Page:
Fx =f(txlv)ew, A
Cx =Fx/Lv,
(44)
V
V
A
V
A
A
A
KL
A
V
A
R
V
*
"Electromagnetic Induction and
ii.,
its
Propagation," Sections XL. to
L., Electri
cian, 1887 [vol.
pp. 119 to 155].
RESISTANCE AND CONDUCTANCE OPERATORS.
371
f sinusoidal at A, musfc vanish, or and C be in perpendicular by now phases, due to the infinite series of toandfro reflexions. have, by (32),
V
R
V
We
Z' =
if
L^^
ph/v
f
= Dp^*M,
nl/v
(45)
paragraphs, used the term impedance in a wider sense than in 3, where it is the ratio of the amplitude of the impressed force to the amplitude of the flux produced at the place of impressed force when sufficient time has elapsed to allow the sinusoidal state to be reached, when that is possible. The justification for the extension of meaning is that, since in the distortionless circuit of infinite length, or of finite length with a terminal resistance to take the place of the infinite extension, we have nothing to do with the periodic frequency, or with waiting to allow a special state to be established, it is quite superfluous to adhere to the definition of the last sentence ; and we may enlarge it by saying that the impedance of a combination is simply the ratio of the force to the flux, when it happens to be a constant, which is very exceptional indeed. I may add that R, L, K, and S need not be constants, as in the above, to produce the propagation of waves without tailing. All that is required is R/L = K/S, and Li) = constant ; so that R and L may be functions of x. The speed of the current, and the rate of attenuation, now vary from one part of the circuit to another.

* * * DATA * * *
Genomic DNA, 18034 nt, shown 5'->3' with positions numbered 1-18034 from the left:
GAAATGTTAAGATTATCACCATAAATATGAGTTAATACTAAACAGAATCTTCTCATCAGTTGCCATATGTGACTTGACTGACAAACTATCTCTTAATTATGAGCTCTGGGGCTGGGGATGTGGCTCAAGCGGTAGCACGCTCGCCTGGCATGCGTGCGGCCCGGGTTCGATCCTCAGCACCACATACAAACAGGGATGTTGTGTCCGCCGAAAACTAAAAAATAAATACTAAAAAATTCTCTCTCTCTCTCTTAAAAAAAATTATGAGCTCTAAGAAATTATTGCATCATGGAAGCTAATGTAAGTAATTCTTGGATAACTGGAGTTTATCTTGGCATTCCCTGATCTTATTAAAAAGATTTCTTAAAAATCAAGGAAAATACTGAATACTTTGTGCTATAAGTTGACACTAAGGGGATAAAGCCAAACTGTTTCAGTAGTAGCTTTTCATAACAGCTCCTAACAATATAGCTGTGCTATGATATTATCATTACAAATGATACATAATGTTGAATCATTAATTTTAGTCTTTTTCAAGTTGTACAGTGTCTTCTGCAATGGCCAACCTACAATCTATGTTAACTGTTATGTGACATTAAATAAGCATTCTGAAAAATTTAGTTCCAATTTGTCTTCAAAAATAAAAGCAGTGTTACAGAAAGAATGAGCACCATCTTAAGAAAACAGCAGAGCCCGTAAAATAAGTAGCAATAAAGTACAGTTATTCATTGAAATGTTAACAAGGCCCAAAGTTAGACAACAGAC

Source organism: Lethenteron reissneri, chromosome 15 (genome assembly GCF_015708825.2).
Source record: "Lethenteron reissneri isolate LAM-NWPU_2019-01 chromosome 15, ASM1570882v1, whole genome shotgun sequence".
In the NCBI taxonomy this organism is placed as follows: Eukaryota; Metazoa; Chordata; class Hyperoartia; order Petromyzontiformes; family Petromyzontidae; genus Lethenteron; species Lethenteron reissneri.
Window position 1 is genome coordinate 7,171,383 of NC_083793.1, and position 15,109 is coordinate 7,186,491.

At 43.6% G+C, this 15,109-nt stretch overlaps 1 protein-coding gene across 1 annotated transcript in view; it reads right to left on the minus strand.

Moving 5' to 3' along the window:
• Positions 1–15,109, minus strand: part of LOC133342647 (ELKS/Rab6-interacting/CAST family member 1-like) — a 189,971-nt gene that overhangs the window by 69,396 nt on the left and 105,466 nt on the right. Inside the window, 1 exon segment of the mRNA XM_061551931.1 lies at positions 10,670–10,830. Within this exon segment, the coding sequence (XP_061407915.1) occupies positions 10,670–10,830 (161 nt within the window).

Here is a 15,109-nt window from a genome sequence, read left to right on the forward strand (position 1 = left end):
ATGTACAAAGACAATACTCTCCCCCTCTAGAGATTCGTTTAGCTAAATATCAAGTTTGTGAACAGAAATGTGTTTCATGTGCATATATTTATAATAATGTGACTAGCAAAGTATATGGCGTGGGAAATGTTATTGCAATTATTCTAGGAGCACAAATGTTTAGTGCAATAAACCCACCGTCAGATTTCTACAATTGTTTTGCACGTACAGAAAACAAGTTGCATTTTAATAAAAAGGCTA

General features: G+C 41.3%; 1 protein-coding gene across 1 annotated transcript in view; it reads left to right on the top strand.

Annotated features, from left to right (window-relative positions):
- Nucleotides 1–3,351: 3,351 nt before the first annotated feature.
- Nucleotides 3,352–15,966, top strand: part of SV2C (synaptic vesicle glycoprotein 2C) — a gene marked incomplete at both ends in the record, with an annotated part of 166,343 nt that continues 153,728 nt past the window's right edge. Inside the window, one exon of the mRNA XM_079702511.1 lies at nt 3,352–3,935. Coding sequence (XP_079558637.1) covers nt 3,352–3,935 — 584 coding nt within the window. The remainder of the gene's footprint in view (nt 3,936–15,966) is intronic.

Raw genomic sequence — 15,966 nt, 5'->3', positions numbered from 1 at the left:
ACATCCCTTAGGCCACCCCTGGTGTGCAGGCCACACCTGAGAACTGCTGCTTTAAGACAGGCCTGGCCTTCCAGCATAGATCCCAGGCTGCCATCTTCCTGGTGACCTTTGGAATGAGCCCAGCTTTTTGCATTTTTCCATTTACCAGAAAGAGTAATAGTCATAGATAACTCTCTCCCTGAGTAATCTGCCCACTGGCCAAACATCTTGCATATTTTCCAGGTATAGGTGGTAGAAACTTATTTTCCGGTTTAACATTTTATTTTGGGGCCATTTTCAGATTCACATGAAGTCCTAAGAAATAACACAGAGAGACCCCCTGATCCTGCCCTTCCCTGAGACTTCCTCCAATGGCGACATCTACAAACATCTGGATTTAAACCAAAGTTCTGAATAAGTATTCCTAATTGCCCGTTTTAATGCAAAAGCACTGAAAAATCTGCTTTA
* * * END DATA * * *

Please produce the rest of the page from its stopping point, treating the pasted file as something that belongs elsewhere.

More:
when fully charged. The impedance of the circuit to the impressed force at is Lv for the time 2l/v after starting it; then \Lo for a second period 21/v ; then \Lv for a third period, and so on. It will have been observed that I have, in the last four